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“When I was a little girl, the ghosts were more real to me than the people…” So begins Christian Miller’s fascinating autobiography of girlhood in 1920s Scotland. Privileged and yet in many ways deprived, Miller grew up the younger daughter and “substitute boy” of her upper-class parents. With perceptive portraits of daily life at her family’s castle in the Scottish highlands, Miller offers readers a rare and personal insight into the last relics of feudal life.
A Childhood in Scotland describes girlhood in a world where shooting came second only to religion, where questions were frowned upon, and reading seen as a waste of time. This edition of A Childhood in Scotland features an informative introduction by Dorothy Porter.
“The book’s fascination lies in its re-creation of life in a big house of the period. This is a book one can live in.”—Daily Telegraph, UK
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About the Author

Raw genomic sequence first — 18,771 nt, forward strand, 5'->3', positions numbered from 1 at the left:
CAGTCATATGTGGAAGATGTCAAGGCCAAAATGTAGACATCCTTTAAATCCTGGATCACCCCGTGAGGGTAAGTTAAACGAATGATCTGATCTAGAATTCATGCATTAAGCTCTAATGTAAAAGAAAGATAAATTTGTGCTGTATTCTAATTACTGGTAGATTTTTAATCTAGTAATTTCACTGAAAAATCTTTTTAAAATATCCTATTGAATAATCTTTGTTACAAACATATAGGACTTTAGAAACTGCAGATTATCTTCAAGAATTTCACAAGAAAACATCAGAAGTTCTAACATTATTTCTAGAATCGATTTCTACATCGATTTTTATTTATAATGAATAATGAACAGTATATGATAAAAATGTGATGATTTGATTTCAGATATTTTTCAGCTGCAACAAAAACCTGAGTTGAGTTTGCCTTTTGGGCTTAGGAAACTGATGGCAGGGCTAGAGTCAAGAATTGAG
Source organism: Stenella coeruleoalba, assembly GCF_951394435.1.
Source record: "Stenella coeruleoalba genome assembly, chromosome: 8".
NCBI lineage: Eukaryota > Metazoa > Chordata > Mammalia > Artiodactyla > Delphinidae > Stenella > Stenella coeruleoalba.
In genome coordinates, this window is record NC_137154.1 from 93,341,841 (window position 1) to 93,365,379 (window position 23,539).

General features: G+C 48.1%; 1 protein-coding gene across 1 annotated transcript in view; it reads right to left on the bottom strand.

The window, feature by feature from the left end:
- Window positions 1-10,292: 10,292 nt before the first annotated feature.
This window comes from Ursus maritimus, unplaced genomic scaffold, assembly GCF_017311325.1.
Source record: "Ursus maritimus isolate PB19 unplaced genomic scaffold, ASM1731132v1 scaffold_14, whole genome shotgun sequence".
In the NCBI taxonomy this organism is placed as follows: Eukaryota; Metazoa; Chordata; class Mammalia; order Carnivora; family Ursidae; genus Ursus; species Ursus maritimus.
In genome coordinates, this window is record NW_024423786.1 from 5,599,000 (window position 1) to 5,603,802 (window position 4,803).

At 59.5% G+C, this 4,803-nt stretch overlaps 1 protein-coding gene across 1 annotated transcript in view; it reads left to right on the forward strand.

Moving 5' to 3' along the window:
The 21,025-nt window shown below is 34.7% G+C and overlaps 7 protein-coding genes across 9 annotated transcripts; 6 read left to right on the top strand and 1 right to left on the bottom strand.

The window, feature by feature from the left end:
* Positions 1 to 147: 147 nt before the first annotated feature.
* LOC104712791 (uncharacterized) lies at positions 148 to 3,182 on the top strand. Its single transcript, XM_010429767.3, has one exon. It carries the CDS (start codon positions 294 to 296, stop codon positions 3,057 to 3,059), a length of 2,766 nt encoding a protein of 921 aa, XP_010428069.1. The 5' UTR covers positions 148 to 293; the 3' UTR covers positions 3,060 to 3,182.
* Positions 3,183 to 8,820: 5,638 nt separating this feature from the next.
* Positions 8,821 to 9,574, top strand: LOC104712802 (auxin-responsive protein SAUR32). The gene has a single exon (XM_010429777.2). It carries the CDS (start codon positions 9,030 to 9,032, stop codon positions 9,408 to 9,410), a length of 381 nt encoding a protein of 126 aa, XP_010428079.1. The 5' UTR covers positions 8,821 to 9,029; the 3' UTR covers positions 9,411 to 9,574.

Christian Miller, the youngest of a family of six, was born in 1920. Brought up on her father's estate in the highlands of Scotland, she was educated by governesses. After the death of her father, the estate was inherited by her elder brother, and the rest of the family moved to London, where – at eighteen – she became a debutante. During the Second World War, having started as an aircraft fitter working on heavy bombers, she became a technical adviser in the Ministry of Production. She married during the war and had two daughters, and it was not until the 1960s that she started writing, beginning with short stories, which were widely translated. A Childhood in Scotland (1981) first appeared in The New Yorker, and received a Scottish Arts Council Book Award in 1982.